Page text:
Some on social media have accused Unicult of preying on vulnerable young people online. “[Xe] is literally using TikTok to recruit kids struggling with identity and mental health to join [xir] ‘Unicult’,” one person tweeted after the starseed TikTok video went viral. “This is not just cringey, it’s absolutely dangerous.” In the past, Unicron has also downplayed the efficacy of medication to treat mental illness, using xir own struggles with borderline personality disorder as an example of overcoming illness without pharmaceutical intervention. “There seems to be almost an effort to recruit people with mental health issues,” says Benscoter. “[Unicron seems to be saying]: ‘This is a safe place for you if you’ve been struggling with depression and anxiety. If you’re like me, there’s a way out of that misery, and it doesn’t have to be what the doctors are saying.'” Unicron also posted a video a few years ago titled “Quit Your Antidepressants,” which xe has since removed. Unicron, who says a “high percentage” of Unicult’s member base is non-neurotypical, acknowledges that xe is personally opposed to taking medication to treat mental illness but does not discourage xir followers from doing so: “I do try to make it a point to emphasize that people should make their own decision about what’s healthiest for them,” xe tells Rolling Stone.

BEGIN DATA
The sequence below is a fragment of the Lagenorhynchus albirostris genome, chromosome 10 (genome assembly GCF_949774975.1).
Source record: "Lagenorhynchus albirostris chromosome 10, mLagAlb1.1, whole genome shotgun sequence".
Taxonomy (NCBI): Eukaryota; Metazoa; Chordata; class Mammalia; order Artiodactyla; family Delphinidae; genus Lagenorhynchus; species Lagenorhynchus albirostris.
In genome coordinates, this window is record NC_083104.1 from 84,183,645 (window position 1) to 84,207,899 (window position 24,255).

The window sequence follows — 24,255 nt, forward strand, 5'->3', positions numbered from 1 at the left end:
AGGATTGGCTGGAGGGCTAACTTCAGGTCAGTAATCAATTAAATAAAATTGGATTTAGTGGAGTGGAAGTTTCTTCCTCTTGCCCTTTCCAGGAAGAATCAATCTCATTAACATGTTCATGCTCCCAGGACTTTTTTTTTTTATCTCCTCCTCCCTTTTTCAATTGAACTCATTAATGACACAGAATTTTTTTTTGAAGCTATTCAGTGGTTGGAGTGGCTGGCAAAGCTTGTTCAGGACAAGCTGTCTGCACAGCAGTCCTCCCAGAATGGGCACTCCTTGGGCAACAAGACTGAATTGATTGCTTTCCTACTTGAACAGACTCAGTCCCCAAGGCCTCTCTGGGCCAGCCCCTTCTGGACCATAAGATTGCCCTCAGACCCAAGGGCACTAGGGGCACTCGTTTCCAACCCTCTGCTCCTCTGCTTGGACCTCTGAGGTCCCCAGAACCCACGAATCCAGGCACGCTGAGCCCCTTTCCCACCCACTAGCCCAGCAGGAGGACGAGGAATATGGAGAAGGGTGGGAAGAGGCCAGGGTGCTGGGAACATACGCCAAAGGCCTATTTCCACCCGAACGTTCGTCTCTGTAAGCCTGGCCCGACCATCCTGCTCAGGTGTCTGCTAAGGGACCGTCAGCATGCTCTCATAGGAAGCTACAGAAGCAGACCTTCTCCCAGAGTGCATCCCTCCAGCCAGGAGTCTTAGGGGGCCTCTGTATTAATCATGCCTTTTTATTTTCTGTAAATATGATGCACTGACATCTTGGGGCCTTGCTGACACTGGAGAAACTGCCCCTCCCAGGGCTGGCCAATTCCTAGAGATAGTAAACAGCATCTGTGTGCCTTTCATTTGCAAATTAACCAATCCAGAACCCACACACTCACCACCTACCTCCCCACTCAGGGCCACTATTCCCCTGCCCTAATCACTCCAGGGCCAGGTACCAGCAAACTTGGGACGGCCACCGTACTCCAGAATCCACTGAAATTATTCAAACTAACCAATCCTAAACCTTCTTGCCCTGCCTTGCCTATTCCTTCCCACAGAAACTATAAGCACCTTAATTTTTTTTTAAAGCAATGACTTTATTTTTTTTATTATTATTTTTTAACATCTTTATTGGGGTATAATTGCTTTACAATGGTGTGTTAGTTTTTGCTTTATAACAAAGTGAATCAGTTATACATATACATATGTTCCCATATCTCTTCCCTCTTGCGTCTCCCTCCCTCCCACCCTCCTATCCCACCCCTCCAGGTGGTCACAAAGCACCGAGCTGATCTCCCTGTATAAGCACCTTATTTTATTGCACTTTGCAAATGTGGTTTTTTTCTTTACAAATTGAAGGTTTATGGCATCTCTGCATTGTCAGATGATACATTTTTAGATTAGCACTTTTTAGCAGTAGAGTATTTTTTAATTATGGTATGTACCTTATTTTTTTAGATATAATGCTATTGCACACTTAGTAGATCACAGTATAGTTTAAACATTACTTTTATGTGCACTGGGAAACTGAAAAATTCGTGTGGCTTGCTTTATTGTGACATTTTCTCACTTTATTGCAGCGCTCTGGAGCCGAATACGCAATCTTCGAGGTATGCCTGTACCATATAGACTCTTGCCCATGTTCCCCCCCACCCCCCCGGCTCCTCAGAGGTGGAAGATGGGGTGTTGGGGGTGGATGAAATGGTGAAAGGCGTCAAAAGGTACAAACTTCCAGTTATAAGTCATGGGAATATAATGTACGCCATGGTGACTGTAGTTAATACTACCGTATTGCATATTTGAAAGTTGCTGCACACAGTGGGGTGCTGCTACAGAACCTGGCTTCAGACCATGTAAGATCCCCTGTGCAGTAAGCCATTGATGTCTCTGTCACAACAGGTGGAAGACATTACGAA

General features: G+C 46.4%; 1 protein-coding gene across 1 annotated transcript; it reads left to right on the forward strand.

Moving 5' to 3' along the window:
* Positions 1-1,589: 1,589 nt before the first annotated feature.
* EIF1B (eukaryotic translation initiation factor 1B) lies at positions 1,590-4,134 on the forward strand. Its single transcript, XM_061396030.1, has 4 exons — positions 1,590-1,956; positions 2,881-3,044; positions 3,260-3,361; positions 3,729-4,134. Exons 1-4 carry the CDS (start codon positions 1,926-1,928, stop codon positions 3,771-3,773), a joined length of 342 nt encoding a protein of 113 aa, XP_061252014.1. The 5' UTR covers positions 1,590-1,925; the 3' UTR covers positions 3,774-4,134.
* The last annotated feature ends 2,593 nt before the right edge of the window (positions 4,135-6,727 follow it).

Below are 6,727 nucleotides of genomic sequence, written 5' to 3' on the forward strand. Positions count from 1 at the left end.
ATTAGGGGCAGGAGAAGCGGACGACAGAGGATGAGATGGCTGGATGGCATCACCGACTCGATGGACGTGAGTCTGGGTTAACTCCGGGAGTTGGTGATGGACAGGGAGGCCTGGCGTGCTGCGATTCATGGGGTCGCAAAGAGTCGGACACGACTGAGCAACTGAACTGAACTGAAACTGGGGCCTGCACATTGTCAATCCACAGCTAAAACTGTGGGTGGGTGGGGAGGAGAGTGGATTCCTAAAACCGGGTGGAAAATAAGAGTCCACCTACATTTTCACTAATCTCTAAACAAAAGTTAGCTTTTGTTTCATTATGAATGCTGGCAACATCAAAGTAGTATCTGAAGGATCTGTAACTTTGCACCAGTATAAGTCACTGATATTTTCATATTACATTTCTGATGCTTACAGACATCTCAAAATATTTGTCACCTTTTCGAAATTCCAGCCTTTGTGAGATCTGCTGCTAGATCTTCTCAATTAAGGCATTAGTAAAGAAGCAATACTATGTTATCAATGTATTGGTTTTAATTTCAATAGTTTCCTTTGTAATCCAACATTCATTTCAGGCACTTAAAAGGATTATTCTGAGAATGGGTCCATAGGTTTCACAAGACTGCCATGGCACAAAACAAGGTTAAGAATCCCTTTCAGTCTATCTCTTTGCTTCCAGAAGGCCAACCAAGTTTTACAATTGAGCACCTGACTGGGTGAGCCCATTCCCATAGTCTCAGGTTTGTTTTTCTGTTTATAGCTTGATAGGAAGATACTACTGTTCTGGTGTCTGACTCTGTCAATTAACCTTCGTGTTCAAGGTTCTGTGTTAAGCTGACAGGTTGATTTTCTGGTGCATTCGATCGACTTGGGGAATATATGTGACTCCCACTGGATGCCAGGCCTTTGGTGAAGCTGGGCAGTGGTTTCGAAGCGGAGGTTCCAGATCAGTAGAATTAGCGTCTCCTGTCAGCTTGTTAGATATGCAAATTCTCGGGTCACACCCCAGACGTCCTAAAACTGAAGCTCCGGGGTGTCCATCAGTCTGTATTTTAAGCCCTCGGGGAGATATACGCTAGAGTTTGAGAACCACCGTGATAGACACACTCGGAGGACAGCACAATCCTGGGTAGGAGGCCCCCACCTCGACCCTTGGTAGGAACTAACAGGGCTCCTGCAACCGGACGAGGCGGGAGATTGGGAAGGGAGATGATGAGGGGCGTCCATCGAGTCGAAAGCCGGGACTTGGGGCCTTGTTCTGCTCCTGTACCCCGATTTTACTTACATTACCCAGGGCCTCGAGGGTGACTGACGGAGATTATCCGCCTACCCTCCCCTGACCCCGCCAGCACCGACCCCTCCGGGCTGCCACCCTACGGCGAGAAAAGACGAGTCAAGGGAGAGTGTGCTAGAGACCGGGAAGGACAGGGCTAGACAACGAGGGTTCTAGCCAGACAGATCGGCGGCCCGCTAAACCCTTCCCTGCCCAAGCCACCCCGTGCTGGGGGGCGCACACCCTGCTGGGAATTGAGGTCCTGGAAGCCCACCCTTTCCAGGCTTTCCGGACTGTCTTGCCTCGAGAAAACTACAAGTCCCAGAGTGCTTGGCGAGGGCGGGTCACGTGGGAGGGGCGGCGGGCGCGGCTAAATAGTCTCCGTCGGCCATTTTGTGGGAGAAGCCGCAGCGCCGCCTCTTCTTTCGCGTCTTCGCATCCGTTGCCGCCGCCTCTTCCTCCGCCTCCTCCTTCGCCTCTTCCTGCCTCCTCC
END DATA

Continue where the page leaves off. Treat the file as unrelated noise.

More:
Unicron has been vocal about plans to expand the cult’s reach. Recently, xe attended a retreat for spiritual TikTok creators called Ascended in Sedona, Arizona, which was also attended by creators who have promoted anti-vaccine and QAnon-adjacent ideology. Xe has also announced plans to take Unicult from digital to IRL spaces by starting a commune called UniAcres, to be located on a 10-acre property in Georgia; complete with six bedrooms with bunk beds, six bathrooms, and a church on site. Xe says that so far, Unicult has raised $10,000 ($5,000 of which is from xir own money) to build the commune. Unicult is also planning to release a children’s book as part of UniKids, a child outreach program that xe envisions as being “similar to Montessori or Waldorf,” which Unicron says was part of the plan for Unicult to be recognized by the IRS as a legitimate religion.

“We’re the religion of the future,” Unicron tells Rolling Stone. “Because I’m from the future. And everything I stand for and represent is from a future time. I know that’s true because I’ve watched it unfold.”